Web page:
Golf Digest is a little more generous, ranking his course as California’s 32nd best on a list topped by Cypress Point and Pebble Beach. It’s also important to note that Trump’s isn’t a private club. It’s merely another example of the mass-market luxury — devoid of any exclusivity — that Trump peddles to give ordinary folks a fleeting, superficial taste of the good life.
Trump Ice is the “purest” bottled water. Yes, Trump has his own brand of bottled water, which you can guzzle at any of his hotels and casinos. But he claims on the label — next to his grinning mug — that it’s “one of the highest quality spring waters in the world with an optimum mineral content.” Au contraire says Michael Mascha, publisher of the website FineWaters and author of A Connoisseur’s Guide to the World’s Most Distinctive Bottled Waters. His research indicates that the mineral content of Trump Ice is actually “very low.” It asks a premium “for the image on the bottle rather than focusing on the water and the source.” Also, the fact that it comes in a plastic bottle as opposed to glass indicates that it is definitely not a luxury item.
“I have never been bankrupt.” We’ll give you this one, Donald. Sure, you’ve never had to declare bankruptcy yourself, even if many of your companies and real estate properties have defaulted on debt payments and been forced to seek court-assisted restructuring.
Donald Trump’s Atlantic City casinos have filed for bankruptcy three times. The latest, in 2009, resulted in Trump’s resignation as Chairman of the Board of Trump Entertainment Resorts Holdings. In fact, he has no real tie to the three Jersey Shore casinos that bear his name — other than a desire on the part of its current management to keep the “Trump” name licensed, under the belief that Trump is luxury personified.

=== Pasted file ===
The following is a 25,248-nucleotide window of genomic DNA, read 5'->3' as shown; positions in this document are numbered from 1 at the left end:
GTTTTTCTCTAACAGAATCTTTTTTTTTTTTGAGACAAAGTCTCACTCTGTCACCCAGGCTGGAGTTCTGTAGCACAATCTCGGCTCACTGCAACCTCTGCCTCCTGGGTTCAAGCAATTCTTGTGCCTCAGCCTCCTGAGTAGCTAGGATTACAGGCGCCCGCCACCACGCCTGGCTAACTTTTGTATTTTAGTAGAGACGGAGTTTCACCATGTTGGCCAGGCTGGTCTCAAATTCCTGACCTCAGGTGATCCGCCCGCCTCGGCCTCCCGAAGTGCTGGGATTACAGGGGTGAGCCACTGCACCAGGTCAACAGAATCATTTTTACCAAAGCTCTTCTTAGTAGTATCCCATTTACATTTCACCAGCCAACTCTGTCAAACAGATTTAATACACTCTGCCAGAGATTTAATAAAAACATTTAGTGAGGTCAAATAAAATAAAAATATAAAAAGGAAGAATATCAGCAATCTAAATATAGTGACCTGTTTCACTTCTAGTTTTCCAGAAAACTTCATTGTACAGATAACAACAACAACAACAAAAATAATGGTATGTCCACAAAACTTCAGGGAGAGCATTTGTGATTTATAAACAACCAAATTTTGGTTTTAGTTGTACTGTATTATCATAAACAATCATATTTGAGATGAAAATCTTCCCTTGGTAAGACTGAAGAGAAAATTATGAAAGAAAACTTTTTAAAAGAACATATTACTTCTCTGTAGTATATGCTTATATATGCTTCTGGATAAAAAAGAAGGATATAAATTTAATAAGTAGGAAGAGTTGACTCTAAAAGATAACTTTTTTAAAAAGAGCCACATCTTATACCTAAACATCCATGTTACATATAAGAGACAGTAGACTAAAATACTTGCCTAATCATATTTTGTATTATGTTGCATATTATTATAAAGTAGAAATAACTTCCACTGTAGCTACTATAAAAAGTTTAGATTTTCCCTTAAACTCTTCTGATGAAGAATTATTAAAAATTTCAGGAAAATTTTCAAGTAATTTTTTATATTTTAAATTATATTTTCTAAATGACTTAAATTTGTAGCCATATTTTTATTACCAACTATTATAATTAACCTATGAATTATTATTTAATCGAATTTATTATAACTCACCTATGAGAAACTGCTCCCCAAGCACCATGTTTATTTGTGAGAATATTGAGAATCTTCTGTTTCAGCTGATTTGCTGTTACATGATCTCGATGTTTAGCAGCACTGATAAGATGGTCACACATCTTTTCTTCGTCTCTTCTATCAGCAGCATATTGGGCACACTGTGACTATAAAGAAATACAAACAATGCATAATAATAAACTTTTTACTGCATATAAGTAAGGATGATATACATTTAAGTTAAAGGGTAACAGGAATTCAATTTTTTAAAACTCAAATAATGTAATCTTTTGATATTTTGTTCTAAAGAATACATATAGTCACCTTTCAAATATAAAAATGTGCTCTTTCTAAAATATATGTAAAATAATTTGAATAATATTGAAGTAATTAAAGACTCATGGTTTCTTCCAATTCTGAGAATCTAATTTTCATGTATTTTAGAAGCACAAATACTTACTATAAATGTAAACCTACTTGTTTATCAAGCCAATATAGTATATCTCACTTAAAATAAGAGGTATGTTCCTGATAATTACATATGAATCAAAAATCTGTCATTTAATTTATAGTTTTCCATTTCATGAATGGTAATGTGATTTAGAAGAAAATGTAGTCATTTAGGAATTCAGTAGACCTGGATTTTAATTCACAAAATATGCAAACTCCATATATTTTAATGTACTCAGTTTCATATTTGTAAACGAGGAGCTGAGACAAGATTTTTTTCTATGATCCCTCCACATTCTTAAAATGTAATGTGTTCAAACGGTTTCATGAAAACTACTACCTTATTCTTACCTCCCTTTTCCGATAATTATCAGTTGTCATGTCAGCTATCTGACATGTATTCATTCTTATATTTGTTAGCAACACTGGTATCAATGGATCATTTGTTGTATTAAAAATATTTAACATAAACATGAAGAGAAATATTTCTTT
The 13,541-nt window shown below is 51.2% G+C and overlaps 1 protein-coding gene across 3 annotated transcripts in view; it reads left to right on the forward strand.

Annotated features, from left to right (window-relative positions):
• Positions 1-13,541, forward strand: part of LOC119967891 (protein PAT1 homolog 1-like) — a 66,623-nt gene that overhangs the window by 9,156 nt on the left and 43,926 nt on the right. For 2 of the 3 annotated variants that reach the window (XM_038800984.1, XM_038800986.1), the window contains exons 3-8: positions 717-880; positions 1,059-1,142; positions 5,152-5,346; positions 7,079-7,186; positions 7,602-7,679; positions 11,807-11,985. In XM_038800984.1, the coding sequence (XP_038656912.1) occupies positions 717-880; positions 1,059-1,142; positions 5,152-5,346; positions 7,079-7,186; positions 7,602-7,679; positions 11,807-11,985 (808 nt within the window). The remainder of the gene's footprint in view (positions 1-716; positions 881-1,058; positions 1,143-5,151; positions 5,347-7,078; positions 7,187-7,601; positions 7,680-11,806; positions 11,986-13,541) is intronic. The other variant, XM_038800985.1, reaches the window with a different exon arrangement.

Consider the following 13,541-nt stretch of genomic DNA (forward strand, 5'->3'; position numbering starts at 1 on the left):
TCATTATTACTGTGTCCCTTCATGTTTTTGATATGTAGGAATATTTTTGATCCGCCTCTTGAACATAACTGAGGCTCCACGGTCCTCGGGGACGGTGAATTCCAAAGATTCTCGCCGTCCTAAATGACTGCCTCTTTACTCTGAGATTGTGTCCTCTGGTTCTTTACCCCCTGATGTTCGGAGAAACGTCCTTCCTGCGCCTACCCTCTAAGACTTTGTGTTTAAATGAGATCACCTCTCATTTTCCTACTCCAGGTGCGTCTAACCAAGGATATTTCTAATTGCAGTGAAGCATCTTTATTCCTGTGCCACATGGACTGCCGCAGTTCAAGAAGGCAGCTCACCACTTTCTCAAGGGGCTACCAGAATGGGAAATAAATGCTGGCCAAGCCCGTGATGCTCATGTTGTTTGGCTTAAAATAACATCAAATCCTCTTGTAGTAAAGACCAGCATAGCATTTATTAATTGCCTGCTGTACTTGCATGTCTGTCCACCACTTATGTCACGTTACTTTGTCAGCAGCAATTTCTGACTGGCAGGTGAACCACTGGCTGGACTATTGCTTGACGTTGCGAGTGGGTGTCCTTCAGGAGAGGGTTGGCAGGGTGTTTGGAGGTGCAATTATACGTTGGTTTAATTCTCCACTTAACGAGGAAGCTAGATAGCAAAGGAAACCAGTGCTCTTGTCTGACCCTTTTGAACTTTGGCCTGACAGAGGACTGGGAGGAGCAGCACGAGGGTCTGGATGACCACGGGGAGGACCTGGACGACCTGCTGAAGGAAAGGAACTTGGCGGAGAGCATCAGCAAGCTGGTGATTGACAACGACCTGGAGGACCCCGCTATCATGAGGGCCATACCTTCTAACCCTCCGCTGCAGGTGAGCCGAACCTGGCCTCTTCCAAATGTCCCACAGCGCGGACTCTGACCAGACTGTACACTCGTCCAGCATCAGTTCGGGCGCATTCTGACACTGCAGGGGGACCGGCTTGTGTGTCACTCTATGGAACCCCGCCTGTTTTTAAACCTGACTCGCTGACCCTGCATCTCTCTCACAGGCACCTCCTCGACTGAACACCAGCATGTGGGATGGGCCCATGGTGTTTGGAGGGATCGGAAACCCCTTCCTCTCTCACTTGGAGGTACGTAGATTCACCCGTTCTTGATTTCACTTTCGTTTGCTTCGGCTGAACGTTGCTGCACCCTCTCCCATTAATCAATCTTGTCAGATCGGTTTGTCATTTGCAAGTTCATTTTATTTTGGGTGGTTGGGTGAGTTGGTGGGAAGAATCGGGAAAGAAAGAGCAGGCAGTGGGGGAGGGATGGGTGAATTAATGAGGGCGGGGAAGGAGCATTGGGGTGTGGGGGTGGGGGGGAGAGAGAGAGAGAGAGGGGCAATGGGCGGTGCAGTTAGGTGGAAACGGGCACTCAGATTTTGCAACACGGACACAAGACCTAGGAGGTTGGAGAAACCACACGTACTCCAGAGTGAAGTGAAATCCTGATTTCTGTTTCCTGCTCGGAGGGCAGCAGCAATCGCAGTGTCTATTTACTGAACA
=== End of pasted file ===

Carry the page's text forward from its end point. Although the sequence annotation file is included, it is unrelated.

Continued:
He did at one time claim ownership over the properties, but after he financed his $1 billion Trump Taj Mahal casino in 1989 with high-interest junk bonds, his gaming business was brought to bankruptcy. His lenders and bond holders ended up losing hundreds of millions of dollars when he opted to file for Chapter 11 debt restructuring over honoring his original loans. The Taj Mahal did emerge from bankruptcy in 1991, but with Trump ceding 50 percent of the casino’s ownership to his debt holders, in exchange for more time to pay off his original principal with a much lowered interest rate. That said, Trump Hotels & Casino Resorts never successfully paid down its debt, and by October 2004, it filed for Chapter 11 again, a plan that called for Trump to reduce his ownership from 56 percent to 27 percent. He resigned as CEO but stayed on as Chairman of the Board. When the company reemerged from bankruptcy in May 2005, it renamed itself Trump Entertainment Resorts Holdings.